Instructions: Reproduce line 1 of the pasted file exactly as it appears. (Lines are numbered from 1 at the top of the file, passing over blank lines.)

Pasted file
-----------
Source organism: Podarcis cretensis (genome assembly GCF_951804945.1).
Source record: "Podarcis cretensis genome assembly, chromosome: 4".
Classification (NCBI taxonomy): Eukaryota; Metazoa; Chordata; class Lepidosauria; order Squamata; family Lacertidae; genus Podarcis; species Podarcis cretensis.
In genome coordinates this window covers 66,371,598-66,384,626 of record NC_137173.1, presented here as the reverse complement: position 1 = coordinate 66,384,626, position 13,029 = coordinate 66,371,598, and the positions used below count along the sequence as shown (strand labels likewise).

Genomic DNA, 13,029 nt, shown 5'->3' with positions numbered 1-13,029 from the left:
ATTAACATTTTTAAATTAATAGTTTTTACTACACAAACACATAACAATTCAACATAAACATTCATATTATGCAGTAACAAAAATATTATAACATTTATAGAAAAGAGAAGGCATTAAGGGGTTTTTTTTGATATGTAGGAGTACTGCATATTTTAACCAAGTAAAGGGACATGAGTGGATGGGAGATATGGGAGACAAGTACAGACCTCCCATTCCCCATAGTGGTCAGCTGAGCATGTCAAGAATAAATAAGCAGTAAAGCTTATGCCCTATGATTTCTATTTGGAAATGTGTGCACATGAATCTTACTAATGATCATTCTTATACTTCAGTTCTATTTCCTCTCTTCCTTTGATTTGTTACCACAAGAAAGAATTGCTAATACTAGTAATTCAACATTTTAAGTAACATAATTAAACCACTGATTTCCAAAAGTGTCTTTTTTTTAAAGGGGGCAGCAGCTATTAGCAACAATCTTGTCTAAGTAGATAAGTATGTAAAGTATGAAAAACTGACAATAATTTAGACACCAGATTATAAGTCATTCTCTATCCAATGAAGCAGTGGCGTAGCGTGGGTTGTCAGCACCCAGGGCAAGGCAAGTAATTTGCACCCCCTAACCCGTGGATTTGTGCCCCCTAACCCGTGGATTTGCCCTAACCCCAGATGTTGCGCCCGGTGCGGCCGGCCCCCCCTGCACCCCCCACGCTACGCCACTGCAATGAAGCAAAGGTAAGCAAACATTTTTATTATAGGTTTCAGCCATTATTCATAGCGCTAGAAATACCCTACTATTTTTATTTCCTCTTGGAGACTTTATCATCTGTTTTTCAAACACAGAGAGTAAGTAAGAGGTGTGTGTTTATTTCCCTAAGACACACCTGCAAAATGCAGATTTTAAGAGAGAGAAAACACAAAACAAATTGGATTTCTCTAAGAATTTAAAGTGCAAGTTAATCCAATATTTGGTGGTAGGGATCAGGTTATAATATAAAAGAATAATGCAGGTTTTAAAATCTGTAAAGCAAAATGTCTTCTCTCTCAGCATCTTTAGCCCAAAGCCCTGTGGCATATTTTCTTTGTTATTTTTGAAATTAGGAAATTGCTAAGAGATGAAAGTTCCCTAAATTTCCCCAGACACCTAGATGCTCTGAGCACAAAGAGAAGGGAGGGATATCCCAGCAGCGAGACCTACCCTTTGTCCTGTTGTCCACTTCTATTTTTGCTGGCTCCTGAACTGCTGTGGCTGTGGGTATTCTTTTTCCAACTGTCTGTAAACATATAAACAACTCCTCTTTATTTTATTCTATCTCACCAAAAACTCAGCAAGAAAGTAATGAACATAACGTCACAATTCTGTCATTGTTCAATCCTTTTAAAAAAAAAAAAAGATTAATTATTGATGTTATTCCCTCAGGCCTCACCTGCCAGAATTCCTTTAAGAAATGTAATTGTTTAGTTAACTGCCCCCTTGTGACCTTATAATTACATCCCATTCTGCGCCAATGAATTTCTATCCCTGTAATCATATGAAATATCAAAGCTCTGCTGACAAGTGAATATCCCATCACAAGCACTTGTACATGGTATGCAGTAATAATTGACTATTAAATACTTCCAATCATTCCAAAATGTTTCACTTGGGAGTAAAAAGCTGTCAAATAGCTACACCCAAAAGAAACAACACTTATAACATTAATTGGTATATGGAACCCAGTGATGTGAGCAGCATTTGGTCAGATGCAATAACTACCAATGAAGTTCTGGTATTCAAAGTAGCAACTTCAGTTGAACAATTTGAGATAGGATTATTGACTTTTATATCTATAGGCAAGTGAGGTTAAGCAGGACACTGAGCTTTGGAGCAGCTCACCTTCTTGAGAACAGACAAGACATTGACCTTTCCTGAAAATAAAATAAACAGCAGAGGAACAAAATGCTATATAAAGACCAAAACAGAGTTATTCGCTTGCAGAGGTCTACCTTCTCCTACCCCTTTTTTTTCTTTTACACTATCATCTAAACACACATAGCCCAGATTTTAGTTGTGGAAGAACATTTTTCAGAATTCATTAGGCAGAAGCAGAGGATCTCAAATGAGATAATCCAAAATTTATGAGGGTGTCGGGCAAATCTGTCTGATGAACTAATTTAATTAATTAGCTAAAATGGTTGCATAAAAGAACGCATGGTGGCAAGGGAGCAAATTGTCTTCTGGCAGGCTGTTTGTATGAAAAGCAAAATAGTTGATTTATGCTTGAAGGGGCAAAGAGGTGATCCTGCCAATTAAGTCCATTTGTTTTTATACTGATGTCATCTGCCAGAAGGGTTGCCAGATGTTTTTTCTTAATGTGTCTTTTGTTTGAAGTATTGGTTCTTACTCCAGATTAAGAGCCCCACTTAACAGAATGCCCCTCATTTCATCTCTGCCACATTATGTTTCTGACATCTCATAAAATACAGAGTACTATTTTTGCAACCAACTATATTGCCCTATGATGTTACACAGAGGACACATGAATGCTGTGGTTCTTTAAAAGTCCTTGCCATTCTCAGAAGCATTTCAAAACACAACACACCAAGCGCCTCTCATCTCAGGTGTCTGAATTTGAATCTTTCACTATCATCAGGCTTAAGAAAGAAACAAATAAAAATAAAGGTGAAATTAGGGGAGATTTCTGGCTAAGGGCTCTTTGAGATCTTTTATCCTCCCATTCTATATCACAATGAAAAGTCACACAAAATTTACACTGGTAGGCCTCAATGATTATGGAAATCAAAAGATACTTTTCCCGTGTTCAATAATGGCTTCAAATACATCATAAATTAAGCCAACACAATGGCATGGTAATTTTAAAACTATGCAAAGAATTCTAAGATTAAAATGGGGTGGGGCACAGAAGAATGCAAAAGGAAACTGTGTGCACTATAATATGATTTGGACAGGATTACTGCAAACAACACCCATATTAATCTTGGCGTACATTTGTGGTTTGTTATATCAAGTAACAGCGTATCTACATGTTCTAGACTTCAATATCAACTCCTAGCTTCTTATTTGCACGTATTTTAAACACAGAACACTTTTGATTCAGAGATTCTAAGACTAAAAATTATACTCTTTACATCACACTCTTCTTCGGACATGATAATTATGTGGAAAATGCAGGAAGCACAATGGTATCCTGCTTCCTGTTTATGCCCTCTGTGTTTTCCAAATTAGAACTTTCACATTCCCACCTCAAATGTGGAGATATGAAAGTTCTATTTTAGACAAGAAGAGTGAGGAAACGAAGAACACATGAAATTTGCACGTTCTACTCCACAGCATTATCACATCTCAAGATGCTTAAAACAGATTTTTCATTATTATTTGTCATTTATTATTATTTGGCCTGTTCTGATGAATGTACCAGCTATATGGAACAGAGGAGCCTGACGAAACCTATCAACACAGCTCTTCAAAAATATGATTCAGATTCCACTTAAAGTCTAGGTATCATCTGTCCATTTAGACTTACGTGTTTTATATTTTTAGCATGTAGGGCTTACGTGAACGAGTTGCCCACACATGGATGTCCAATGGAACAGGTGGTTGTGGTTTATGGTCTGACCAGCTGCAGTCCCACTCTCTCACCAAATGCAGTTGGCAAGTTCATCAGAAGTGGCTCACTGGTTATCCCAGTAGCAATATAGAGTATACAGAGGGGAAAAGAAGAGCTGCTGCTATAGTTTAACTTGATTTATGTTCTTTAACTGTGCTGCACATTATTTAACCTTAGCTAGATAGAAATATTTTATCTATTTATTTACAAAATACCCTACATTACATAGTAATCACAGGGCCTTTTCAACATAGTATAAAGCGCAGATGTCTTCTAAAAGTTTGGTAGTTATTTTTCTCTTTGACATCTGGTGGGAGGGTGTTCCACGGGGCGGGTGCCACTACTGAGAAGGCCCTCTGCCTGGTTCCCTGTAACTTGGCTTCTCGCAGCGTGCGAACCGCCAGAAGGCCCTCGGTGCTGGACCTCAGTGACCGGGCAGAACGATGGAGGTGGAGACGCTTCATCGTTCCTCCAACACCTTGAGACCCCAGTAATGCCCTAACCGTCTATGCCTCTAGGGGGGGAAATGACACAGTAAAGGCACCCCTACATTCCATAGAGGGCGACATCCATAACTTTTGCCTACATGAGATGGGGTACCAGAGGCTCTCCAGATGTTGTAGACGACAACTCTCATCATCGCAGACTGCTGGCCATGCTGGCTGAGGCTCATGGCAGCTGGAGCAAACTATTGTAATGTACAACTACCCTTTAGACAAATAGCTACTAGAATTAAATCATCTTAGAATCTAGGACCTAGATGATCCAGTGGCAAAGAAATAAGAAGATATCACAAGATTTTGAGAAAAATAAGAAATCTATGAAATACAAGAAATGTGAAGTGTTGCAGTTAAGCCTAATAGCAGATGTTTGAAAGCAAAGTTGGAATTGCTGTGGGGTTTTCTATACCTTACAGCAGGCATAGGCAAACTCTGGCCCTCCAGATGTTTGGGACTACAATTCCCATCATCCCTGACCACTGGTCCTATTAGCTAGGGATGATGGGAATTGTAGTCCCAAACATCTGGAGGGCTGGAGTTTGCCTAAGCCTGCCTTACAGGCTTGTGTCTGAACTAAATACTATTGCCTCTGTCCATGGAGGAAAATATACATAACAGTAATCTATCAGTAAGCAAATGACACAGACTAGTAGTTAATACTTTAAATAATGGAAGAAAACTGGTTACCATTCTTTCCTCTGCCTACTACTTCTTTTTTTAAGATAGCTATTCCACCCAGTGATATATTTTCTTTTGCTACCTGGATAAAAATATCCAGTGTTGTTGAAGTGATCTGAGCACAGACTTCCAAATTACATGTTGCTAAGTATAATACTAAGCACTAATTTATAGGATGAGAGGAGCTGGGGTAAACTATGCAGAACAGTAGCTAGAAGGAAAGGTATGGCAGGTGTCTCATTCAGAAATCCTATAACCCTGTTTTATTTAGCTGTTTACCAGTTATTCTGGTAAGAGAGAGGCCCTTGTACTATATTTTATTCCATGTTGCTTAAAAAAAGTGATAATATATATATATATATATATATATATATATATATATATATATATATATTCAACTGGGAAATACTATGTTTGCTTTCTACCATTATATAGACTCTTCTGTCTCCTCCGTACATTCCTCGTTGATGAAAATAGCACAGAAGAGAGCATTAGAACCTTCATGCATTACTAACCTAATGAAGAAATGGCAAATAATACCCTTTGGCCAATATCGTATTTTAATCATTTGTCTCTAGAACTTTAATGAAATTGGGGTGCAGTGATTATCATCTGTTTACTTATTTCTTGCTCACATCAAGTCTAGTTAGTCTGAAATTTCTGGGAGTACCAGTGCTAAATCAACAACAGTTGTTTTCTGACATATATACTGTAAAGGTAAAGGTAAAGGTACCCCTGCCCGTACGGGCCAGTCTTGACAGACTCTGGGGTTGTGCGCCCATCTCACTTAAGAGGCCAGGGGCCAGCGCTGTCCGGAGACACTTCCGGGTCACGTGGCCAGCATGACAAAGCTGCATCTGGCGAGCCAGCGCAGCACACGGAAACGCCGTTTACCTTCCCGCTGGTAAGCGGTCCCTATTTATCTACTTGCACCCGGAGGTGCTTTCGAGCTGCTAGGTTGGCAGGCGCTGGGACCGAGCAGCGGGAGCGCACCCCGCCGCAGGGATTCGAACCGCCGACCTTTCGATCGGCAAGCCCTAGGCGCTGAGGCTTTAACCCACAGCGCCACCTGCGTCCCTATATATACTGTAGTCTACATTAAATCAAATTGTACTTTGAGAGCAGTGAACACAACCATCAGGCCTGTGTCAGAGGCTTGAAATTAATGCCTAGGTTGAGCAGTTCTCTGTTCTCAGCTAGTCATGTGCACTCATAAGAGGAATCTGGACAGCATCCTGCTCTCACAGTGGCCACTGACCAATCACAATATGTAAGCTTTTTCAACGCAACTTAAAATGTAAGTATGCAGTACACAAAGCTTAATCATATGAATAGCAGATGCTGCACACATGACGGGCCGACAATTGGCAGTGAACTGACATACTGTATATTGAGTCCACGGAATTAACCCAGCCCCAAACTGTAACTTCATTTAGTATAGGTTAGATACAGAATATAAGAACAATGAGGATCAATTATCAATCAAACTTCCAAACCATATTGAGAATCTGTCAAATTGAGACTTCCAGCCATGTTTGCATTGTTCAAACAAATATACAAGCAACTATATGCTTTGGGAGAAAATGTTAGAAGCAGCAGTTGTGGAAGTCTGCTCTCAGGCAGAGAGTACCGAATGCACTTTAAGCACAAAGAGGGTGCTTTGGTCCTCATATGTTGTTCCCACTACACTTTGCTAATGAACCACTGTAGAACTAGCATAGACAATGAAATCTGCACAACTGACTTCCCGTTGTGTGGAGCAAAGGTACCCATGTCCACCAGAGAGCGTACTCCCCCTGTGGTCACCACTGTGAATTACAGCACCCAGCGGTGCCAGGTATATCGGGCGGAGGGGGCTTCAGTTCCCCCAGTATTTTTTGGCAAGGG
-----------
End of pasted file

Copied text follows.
Source organism: Podarcis cretensis (genome assembly GCF_951804945.1).